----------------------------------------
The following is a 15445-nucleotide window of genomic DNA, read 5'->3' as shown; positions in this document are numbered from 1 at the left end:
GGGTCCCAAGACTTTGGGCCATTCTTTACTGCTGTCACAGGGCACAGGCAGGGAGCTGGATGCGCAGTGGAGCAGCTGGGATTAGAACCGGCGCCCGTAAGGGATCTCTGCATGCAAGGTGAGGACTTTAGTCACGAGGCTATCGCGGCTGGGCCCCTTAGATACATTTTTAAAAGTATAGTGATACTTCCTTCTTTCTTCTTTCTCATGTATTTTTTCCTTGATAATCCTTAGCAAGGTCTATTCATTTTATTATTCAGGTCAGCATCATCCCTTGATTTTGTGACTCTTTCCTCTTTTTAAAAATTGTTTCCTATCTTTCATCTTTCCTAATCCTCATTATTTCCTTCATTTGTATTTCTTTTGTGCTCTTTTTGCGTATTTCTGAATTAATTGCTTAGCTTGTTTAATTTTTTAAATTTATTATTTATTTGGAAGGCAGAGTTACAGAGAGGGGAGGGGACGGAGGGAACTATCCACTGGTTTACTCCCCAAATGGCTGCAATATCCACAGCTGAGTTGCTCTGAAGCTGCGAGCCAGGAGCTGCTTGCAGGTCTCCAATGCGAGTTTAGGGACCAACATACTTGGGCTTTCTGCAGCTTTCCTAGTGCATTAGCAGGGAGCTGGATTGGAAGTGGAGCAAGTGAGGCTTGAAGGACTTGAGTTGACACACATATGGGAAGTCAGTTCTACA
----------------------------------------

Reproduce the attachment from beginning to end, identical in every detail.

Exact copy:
The following is a 15445-nucleotide window of genomic DNA, read 5'->3' as shown; positions in this document are numbered from 1 at the left end:
GGGTCCCAAGACTTTGGGCCATTCTTTACTGCTGTCACAGGGCACAGGCAGGGAGCTGGATGCGCAGTGGAGCAGCTGGGATTAGAACCGGCGCCCGTAAGGGATCTCTGCATGCAAGGTGAGGACTTTAGTCACGAGGCTATCGCGGCTGGGCCCCTTAGATACATTTTTAAAAGTATAGTGATACTTCCTTCTTTCTTCTTTCTCATGTATTTTTTCCTTGATAATCCTTAGCAAGGTCTATTCATTTTATTATTCAGGTCAGCATCATCCCTTGATTTTGTGACTCTTTCCTCTTTTTAAAAATTGTTTCCTATCTTTCATCTTTCCTAATCCTCATTATTTCCTTCATTTGTATTTCTTTTGTGCTCTTTTTGCGTATTTCTGAATTAATTGCTTAGCTTGTTTAATTTTTTAAATTTATTATTTATTTGGAAGGCAGAGTTACAGAGAGGGGAGGGGACGGAGGGAACTATCCACTGGTTTACTCCCCAAATGGCTGCAATATCCACAGCTGAGTTGCTCTGAAGCTGCGAGCCAGGAGCTGCTTGCAGGTCTCCAATGCGAGTTTAGGGACCAACATACTTGGGCTTTCTGCAGCTTTCCTAGTGCATTAGCAGGGAGCTGGATTGGAAGTGGAGCAAGTGAGGCTTGAAGGACTTGAGTTGACACACATATGGGAAGTCAGTTCTACA